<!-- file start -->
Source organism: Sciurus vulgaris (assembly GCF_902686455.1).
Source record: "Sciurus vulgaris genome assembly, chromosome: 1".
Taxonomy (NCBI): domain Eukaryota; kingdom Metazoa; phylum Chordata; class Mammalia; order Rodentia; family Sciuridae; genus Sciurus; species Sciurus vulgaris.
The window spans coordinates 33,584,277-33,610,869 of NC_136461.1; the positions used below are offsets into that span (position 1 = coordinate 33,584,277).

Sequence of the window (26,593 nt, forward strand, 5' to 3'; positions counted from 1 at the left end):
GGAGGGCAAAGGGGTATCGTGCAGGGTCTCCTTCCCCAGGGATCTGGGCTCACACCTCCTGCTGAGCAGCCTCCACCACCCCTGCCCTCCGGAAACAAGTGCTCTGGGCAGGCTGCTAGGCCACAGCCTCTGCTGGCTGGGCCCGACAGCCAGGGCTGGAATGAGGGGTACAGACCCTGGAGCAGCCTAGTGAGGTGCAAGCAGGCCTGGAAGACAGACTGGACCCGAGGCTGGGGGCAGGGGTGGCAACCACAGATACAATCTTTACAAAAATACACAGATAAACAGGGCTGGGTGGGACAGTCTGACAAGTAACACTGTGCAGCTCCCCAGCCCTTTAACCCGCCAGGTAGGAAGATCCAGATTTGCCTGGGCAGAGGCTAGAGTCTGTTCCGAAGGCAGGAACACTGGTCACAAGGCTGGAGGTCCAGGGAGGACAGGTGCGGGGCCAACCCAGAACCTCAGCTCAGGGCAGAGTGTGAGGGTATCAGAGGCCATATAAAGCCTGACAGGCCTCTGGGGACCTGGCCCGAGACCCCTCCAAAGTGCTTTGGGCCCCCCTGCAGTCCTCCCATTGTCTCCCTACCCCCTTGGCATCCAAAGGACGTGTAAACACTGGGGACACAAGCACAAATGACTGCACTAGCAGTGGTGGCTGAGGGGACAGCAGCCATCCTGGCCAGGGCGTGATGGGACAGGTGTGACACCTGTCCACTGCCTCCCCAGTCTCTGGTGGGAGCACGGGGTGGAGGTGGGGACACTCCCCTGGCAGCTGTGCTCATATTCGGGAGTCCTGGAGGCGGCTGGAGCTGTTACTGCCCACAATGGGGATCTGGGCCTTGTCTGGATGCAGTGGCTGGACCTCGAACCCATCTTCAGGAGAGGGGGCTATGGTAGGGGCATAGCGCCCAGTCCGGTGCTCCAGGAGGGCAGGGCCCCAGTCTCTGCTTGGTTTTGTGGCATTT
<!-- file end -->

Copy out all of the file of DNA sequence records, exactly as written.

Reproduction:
Source organism: Sciurus vulgaris (assembly GCF_902686455.1).
Source record: "Sciurus vulgaris genome assembly, chromosome: 1".
Taxonomy (NCBI): domain Eukaryota; kingdom Metazoa; phylum Chordata; class Mammalia; order Rodentia; family Sciuridae; genus Sciurus; species Sciurus vulgaris.
The window spans coordinates 33,584,277-33,610,869 of NC_136461.1; the positions used below are offsets into that span (position 1 = coordinate 33,584,277).

Sequence of the window (26,593 nt, forward strand, 5' to 3'; positions counted from 1 at the left end):
GGAGGGCAAAGGGGTATCGTGCAGGGTCTCCTTCCCCAGGGATCTGGGCTCACACCTCCTGCTGAGCAGCCTCCACCACCCCTGCCCTCCGGAAACAAGTGCTCTGGGCAGGCTGCTAGGCCACAGCCTCTGCTGGCTGGGCCCGACAGCCAGGGCTGGAATGAGGGGTACAGACCCTGGAGCAGCCTAGTGAGGTGCAAGCAGGCCTGGAAGACAGACTGGACCCGAGGCTGGGGGCAGGGGTGGCAACCACAGATACAATCTTTACAAAAATACACAGATAAACAGGGCTGGGTGGGACAGTCTGACAAGTAACACTGTGCAGCTCCCCAGCCCTTTAACCCGCCAGGTAGGAAGATCCAGATTTGCCTGGGCAGAGGCTAGAGTCTGTTCCGAAGGCAGGAACACTGGTCACAAGGCTGGAGGTCCAGGGAGGACAGGTGCGGGGCCAACCCAGAACCTCAGCTCAGGGCAGAGTGTGAGGGTATCAGAGGCCATATAAAGCCTGACAGGCCTCTGGGGACCTGGCCCGAGACCCCTCCAAAGTGCTTTGGGCCCCCCTGCAGTCCTCCCATTGTCTCCCTACCCCCTTGGCATCCAAAGGACGTGTAAACACTGGGGACACAAGCACAAATGACTGCACTAGCAGTGGTGGCTGAGGGGACAGCAGCCATCCTGGCCAGGGCGTGATGGGACAGGTGTGACACCTGTCCACTGCCTCCCCAGTCTCTGGTGGGAGCACGGGGTGGAGGTGGGGACACTCCCCTGGCAGCTGTGCTCATATTCGGGAGTCCTGGAGGCGGCTGGAGCTGTTACTGCCCACAATGGGGATCTGGGCCTTGTCTGGATGCAGTGGCTGGACCTCGAACCCATCTTCAGGAGAGGGGGCTATGGTAGGGGCATAGCGCCCAGTCCGGTGCTCCAGGAGGGCAGGGCCCCAGTCTCTGCTTGGTTTTGTGGCATTT